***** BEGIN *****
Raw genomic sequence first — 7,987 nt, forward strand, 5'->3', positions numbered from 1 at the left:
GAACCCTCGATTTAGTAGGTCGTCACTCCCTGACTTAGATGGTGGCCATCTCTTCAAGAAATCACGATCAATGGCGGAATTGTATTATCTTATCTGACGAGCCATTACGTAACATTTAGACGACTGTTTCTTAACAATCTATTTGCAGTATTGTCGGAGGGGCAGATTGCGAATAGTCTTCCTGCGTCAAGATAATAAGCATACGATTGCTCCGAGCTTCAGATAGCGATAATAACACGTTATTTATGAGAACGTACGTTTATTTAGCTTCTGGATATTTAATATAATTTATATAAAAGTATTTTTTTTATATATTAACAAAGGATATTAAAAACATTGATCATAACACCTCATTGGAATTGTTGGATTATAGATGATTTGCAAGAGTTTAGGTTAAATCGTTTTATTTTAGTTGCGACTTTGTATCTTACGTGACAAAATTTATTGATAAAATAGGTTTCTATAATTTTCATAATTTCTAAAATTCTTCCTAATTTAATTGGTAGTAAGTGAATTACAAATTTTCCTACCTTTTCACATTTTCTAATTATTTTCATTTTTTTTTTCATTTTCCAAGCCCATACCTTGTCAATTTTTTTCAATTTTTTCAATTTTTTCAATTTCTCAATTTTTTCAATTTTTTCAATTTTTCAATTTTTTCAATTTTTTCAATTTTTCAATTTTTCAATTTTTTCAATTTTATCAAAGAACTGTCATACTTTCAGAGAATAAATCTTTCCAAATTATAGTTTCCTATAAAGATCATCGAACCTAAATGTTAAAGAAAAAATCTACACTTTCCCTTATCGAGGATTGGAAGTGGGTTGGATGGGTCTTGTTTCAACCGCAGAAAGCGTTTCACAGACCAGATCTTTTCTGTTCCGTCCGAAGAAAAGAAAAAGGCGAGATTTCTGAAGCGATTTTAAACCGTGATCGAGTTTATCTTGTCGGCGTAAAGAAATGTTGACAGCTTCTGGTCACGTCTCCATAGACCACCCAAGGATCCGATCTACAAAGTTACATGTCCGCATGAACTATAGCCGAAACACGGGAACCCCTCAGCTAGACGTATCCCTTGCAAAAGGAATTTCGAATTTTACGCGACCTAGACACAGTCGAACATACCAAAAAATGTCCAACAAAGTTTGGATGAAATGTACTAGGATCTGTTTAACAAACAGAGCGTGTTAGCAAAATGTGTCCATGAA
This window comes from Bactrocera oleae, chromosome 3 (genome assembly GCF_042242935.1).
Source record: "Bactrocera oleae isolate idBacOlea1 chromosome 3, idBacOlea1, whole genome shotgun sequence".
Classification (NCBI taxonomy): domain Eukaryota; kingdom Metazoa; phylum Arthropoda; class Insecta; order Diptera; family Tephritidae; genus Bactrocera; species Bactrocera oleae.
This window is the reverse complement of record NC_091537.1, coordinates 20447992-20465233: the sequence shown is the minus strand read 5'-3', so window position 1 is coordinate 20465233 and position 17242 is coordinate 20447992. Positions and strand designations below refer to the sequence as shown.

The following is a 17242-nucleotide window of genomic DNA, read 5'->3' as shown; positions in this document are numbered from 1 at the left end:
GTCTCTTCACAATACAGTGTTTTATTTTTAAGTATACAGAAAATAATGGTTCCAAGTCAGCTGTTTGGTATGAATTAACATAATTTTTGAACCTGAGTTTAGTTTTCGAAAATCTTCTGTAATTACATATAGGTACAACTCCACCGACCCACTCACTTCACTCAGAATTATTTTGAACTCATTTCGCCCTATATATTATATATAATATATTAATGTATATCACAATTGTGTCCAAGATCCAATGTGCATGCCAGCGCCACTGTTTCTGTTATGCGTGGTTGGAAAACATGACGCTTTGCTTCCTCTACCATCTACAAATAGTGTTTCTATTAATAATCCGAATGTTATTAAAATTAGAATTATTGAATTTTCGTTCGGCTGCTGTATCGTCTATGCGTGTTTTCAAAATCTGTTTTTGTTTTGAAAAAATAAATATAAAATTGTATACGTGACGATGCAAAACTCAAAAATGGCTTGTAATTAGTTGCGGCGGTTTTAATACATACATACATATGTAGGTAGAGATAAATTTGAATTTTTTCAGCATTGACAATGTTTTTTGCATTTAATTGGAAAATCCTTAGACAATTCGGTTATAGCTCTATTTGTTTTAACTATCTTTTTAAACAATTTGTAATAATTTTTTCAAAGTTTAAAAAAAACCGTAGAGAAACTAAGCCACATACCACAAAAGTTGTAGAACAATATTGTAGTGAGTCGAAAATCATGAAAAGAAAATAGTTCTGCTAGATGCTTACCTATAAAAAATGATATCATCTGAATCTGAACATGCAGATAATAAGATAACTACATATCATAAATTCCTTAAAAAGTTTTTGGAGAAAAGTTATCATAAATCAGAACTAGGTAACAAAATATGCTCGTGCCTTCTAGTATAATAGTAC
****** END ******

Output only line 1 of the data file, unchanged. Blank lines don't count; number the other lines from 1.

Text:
Raw genomic sequence first — 7,987 nt, forward strand, 5'->3', positions numbered from 1 at the left: